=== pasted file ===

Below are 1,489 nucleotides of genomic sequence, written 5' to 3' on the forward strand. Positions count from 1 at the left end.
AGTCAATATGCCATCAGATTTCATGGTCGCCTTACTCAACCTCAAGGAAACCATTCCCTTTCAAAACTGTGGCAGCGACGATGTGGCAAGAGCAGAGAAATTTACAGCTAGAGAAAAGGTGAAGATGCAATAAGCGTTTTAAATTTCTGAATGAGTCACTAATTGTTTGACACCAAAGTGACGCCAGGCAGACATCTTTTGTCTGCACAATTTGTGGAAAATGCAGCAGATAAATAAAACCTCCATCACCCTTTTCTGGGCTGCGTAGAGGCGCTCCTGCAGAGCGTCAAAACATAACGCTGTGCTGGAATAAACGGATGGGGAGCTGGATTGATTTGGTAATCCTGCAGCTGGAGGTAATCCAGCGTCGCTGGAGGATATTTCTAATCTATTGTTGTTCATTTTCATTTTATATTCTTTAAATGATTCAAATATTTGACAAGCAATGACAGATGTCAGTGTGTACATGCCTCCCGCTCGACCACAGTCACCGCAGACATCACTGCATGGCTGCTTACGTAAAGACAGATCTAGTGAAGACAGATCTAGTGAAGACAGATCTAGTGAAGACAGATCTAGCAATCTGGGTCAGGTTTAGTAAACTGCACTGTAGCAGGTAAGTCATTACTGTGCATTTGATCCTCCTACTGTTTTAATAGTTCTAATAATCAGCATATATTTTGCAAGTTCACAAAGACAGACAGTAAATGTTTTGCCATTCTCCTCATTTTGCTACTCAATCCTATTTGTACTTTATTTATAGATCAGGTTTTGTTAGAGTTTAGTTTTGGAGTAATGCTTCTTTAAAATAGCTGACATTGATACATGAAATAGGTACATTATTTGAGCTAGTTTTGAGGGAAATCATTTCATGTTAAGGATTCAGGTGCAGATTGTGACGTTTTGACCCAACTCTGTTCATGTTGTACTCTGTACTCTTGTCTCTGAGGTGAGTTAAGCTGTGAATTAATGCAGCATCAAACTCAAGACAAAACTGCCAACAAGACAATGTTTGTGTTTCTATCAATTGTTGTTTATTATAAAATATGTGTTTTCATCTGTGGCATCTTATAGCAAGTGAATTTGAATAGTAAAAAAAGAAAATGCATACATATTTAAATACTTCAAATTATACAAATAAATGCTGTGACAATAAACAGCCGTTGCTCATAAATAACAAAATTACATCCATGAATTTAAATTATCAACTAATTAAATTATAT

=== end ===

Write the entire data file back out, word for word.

Below are 1,489 nucleotides of genomic sequence, written 5' to 3' on the forward strand. Positions count from 1 at the left end.
AGTCAATATGCCATCAGATTTCATGGTCGCCTTACTCAACCTCAAGGAAACCATTCCCTTTCAAAACTGTGGCAGCGACGATGTGGCAAGAGCAGAGAAATTTACAGCTAGAGAAAAGGTGAAGATGCAATAAGCGTTTTAAATTTCTGAATGAGTCACTAATTGTTTGACACCAAAGTGACGCCAGGCAGACATCTTTTGTCTGCACAATTTGTGGAAAATGCAGCAGATAAATAAAACCTCCATCACCCTTTTCTGGGCTGCGTAGAGGCGCTCCTGCAGAGCGTCAAAACATAACGCTGTGCTGGAATAAACGGATGGGGAGCTGGATTGATTTGGTAATCCTGCAGCTGGAGGTAATCCAGCGTCGCTGGAGGATATTTCTAATCTATTGTTGTTCATTTTCATTTTATATTCTTTAAATGATTCAAATATTTGACAAGCAATGACAGATGTCAGTGTGTACATGCCTCCCGCTCGACCACAGTCACCGCAGACATCACTGCATGGCTGCTTACGTAAAGACAGATCTAGTGAAGACAGATCTAGTGAAGACAGATCTAGTGAAGACAGATCTAGCAATCTGGGTCAGGTTTAGTAAACTGCACTGTAGCAGGTAAGTCATTACTGTGCATTTGATCCTCCTACTGTTTTAATAGTTCTAATAATCAGCATATATTTTGCAAGTTCACAAAGACAGACAGTAAATGTTTTGCCATTCTCCTCATTTTGCTACTCAATCCTATTTGTACTTTATTTATAGATCAGGTTTTGTTAGAGTTTAGTTTTGGAGTAATGCTTCTTTAAAATAGCTGACATTGATACATGAAATAGGTACATTATTTGAGCTAGTTTTGAGGGAAATCATTTCATGTTAAGGATTCAGGTGCAGATTGTGACGTTTTGACCCAACTCTGTTCATGTTGTACTCTGTACTCTTGTCTCTGAGGTGAGTTAAGCTGTGAATTAATGCAGCATCAAACTCAAGACAAAACTGCCAACAAGACAATGTTTGTGTTTCTATCAATTGTTGTTTATTATAAAATATGTGTTTTCATCTGTGGCATCTTATAGCAAGTGAATTTGAATAGTAAAAAAAGAAAATGCATACATATTTAAATACTTCAAATTATACAAATAAATGCTGTGACAATAAACAGCCGTTGCTCATAAATAACAAAATTACATCCATGAATTTAAATTATCAACTAATTAAATTATAT